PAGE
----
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Reference Terms
from Wikipedia, the free encyclopedia

Mass spectrometry

Mass spectrometry is an analytical technique used to measure the mass-to-charge ratio of ions.

It is most generally used to find the composition of a physical sample by generating a mass spectrum representing the masses of sample components.

A mass spectrometer is a device that measures the mass-to-charge ratio of ions.

This is achieved by ionizing the sample and separating ions of differing masses and recording their relative abundance by measuring intensities of ion flux.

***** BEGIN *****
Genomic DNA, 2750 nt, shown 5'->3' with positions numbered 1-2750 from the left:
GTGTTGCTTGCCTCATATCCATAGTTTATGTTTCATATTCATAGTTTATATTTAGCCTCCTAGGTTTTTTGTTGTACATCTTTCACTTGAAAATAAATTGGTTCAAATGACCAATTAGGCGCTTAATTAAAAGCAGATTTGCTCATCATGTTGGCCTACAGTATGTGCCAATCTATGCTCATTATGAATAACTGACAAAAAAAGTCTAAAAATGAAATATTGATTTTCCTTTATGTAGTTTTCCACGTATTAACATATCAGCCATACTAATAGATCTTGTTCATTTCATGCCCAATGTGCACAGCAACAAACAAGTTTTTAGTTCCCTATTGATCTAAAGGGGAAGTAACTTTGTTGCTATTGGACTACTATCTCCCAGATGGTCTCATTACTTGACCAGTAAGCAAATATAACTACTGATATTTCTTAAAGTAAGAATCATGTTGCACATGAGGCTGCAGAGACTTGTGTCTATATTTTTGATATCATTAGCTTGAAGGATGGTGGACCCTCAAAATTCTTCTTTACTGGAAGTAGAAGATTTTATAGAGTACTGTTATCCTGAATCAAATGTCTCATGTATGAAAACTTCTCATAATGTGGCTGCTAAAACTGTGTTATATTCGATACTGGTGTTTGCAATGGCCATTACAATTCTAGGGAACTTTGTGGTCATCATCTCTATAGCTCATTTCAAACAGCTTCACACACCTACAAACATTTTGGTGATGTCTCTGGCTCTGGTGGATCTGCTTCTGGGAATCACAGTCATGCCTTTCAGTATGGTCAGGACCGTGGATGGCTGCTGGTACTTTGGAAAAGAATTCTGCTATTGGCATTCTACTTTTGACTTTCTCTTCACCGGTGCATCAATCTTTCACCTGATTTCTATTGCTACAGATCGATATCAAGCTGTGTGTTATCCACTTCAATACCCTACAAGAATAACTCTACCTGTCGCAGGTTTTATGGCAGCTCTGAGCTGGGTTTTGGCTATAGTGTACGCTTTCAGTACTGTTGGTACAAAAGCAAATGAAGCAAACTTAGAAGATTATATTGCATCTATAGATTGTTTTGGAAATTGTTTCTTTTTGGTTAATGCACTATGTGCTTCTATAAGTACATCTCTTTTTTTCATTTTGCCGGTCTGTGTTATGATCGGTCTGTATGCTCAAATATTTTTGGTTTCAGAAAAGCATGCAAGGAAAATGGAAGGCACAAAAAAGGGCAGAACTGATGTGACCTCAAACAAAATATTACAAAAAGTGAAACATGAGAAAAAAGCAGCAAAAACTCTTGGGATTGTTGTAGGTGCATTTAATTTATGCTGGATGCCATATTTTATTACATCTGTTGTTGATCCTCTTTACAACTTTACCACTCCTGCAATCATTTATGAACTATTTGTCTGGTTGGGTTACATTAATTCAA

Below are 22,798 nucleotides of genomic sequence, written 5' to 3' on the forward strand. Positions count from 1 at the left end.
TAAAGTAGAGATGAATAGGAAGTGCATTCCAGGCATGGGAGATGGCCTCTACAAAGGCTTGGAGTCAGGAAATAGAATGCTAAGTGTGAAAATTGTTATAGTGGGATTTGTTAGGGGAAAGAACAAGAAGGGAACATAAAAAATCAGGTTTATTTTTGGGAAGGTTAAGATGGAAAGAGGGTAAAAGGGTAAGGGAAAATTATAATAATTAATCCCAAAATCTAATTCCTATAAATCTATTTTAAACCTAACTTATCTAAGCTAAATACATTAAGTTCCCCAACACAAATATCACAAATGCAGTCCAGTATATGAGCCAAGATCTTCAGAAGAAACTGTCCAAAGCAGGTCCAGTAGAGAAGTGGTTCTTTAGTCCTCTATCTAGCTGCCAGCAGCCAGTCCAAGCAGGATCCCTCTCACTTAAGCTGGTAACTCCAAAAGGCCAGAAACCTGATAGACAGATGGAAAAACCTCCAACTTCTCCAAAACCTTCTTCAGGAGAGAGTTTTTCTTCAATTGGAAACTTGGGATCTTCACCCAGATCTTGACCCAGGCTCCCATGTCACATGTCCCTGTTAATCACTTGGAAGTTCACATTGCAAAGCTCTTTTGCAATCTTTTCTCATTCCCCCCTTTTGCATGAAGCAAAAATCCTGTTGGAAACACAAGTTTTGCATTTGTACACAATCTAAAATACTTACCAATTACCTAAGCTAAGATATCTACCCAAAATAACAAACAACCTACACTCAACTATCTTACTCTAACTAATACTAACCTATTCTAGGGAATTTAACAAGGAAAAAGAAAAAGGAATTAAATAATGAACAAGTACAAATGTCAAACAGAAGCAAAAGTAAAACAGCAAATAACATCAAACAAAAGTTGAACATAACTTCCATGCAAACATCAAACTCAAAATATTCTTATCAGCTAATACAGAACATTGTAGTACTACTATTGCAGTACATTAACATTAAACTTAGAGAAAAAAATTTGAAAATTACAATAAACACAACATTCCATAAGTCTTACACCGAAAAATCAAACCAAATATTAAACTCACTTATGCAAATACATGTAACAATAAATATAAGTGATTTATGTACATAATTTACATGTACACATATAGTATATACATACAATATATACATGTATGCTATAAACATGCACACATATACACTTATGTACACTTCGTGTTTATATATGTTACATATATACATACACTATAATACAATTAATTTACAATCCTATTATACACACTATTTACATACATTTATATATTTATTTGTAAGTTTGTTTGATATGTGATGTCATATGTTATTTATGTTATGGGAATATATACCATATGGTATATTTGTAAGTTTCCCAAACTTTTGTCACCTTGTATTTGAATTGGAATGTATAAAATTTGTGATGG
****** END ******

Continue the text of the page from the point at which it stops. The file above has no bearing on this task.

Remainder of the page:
A typical mass spectrometer comprises three parts: an ion source, a mass analyzer, and a detector system.

Note:   The above text is excerpted from the Wikipedia article "Mass spectrometry", which has been released under the GNU Free Documentation License.
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Matter & Energy News
February 20, 2017

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updated 12:56 pm ET